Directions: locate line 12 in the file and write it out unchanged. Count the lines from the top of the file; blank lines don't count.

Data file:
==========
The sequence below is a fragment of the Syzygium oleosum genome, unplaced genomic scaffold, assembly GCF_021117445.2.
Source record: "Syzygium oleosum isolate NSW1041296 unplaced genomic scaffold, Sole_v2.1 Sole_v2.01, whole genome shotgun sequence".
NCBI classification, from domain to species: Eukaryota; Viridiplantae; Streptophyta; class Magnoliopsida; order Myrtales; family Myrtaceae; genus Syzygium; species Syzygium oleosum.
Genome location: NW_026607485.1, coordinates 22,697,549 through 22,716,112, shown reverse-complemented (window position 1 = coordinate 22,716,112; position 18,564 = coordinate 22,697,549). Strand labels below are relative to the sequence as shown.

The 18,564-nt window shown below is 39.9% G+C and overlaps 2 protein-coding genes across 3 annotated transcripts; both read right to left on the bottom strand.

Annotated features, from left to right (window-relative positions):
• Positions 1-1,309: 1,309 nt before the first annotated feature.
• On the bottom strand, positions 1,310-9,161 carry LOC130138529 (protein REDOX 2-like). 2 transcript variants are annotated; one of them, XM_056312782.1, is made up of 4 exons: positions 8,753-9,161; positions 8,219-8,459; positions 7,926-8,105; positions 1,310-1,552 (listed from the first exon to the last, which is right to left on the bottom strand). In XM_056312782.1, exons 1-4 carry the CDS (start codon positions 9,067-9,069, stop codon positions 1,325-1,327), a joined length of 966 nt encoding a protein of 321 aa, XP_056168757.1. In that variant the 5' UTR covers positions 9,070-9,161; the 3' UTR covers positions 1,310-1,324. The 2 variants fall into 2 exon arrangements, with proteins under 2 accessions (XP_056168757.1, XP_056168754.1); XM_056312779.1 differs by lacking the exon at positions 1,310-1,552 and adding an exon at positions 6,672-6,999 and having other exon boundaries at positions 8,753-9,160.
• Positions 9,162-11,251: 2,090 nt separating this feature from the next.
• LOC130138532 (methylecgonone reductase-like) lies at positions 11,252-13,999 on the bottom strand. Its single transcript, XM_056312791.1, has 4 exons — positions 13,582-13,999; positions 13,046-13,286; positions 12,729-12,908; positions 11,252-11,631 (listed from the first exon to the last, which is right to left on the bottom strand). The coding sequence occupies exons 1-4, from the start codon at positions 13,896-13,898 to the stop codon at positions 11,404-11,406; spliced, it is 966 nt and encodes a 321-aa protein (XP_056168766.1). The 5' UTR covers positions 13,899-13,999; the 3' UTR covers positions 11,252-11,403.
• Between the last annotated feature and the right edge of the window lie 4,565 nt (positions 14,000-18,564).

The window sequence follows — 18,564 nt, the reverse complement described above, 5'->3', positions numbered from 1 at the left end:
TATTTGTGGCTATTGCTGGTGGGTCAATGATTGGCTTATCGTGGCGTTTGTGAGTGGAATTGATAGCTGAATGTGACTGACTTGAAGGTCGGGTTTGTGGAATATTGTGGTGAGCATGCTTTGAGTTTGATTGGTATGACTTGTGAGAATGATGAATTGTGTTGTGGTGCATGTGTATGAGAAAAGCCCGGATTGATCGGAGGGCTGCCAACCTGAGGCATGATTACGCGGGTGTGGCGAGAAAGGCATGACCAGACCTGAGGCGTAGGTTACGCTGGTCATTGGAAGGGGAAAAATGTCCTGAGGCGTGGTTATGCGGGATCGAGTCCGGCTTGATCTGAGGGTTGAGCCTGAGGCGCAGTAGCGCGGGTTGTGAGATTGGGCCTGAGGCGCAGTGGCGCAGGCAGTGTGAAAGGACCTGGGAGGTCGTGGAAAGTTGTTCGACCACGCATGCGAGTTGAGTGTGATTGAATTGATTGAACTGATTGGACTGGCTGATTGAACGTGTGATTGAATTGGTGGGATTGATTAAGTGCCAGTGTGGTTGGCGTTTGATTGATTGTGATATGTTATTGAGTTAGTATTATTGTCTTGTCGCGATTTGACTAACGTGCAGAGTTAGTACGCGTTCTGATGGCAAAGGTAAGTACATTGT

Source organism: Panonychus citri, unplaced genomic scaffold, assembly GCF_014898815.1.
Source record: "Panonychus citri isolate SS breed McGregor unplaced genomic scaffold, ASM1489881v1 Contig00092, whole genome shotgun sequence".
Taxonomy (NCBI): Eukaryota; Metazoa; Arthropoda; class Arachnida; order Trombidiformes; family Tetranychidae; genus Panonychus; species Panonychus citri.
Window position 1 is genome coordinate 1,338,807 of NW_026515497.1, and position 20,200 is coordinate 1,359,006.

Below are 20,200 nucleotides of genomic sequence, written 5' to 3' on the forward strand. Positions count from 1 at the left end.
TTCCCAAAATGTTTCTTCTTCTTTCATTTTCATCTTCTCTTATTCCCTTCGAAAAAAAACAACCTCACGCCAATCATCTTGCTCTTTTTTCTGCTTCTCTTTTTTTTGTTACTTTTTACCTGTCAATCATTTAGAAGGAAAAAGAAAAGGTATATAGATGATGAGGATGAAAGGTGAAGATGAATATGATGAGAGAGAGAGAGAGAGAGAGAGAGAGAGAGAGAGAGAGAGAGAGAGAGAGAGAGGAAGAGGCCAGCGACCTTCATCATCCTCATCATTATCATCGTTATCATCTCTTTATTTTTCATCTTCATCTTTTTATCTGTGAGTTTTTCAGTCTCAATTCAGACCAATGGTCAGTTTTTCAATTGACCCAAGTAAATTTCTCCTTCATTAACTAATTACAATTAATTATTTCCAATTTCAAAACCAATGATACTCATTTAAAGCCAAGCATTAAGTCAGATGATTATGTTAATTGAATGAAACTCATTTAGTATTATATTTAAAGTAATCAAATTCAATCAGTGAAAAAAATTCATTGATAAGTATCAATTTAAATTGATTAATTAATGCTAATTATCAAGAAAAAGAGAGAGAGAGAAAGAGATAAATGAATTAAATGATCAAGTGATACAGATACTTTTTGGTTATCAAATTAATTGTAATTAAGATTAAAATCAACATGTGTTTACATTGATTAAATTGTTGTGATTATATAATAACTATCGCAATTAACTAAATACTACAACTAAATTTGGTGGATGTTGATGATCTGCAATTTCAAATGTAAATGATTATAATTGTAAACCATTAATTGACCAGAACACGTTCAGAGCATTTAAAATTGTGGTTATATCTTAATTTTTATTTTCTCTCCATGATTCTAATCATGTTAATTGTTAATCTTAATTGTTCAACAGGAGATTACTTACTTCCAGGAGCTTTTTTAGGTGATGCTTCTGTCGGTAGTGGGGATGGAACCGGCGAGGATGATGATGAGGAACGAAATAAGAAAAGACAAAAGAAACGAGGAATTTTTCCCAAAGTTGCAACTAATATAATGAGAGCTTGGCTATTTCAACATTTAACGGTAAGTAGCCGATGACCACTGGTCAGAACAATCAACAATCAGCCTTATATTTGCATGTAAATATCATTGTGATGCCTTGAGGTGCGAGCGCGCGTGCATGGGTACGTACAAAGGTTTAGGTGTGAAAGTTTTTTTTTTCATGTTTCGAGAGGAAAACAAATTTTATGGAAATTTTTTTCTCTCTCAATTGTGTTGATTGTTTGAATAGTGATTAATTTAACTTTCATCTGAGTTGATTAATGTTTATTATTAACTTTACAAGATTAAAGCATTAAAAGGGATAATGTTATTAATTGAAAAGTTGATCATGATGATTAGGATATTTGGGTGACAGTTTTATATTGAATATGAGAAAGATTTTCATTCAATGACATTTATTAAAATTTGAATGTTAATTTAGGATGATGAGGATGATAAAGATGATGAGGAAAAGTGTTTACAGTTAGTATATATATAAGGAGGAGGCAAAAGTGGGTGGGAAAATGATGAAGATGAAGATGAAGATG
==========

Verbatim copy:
The window sequence follows — 18,564 nt, the reverse complement described above, 5'->3', positions numbered from 1 at the left end: